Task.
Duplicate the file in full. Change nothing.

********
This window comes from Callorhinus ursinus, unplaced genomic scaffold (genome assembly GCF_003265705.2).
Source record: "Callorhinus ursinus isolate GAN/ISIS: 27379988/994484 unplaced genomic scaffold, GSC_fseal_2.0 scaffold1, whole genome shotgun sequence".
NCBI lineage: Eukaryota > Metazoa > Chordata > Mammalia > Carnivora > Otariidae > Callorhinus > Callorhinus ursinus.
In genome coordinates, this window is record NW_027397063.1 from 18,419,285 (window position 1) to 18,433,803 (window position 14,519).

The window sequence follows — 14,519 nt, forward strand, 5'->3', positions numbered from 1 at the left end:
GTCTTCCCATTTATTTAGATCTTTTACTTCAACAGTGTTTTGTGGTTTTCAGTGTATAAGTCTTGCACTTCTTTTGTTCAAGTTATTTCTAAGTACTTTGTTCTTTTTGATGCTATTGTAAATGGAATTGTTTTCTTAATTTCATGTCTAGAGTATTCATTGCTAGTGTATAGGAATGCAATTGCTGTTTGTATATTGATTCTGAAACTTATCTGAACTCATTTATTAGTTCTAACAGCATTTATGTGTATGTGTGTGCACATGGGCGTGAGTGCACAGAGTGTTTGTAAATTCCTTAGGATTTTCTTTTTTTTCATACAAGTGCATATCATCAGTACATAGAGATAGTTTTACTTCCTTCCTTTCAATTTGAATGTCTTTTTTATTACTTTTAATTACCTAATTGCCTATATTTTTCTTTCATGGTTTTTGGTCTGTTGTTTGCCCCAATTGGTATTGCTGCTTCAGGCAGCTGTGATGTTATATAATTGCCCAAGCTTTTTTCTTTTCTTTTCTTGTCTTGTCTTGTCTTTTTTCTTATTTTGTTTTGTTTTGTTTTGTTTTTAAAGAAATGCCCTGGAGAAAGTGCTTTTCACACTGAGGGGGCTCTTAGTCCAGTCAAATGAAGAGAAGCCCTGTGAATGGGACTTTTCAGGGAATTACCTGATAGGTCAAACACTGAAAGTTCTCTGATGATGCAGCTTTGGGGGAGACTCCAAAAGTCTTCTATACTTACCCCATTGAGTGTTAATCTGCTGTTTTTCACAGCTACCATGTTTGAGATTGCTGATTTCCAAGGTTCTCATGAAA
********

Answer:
This window comes from Callorhinus ursinus, unplaced genomic scaffold (genome assembly GCF_003265705.2).
Source record: "Callorhinus ursinus isolate GAN/ISIS: 27379988/994484 unplaced genomic scaffold, GSC_fseal_2.0 scaffold1, whole genome shotgun sequence".
NCBI lineage: Eukaryota > Metazoa > Chordata > Mammalia > Carnivora > Otariidae > Callorhinus > Callorhinus ursinus.
In genome coordinates, this window is record NW_027397063.1 from 18,419,285 (window position 1) to 18,433,803 (window position 14,519).

The window sequence follows — 14,519 nt, forward strand, 5'->3', positions numbered from 1 at the left end:
GTCTTCCCATTTATTTAGATCTTTTACTTCAACAGTGTTTTGTGGTTTTCAGTGTATAAGTCTTGCACTTCTTTTGTTCAAGTTATTTCTAAGTACTTTGTTCTTTTTGATGCTATTGTAAATGGAATTGTTTTCTTAATTTCATGTCTAGAGTATTCATTGCTAGTGTATAGGAATGCAATTGCTGTTTGTATATTGATTCTGAAACTTATCTGAACTCATTTATTAGTTCTAACAGCATTTATGTGTATGTGTGTGCACATGGGCGTGAGTGCACAGAGTGTTTGTAAATTCCTTAGGATTTTCTTTTTTTTCATACAAGTGCATATCATCAGTACATAGAGATAGTTTTACTTCCTTCCTTTCAATTTGAATGTCTTTTTTATTACTTTTAATTACCTAATTGCCTATATTTTTCTTTCATGGTTTTTGGTCTGTTGTTTGCCCCAATTGGTATTGCTGCTTCAGGCAGCTGTGATGTTATATAATTGCCCAAGCTTTTTTCTTTTCTTTTCTTGTCTTGTCTTGTCTTTTTTCTTATTTTGTTTTGTTTTGTTTTGTTTTTAAAGAAATGCCCTGGAGAAAGTGCTTTTCACACTGAGGGGGCTCTTAGTCCAGTCAAATGAAGAGAAGCCCTGTGAATGGGACTTTTCAGGGAATTACCTGATAGGTCAAACACTGAAAGTTCTCTGATGATGCAGCTTTGGGGGAGACTCCAAAAGTCTTCTATACTTACCCCATTGAGTGTTAATCTGCTGTTTTTCACAGCTACCATGTTTGAGATTGCTGATTTCCAAGGTTCTCATGAAA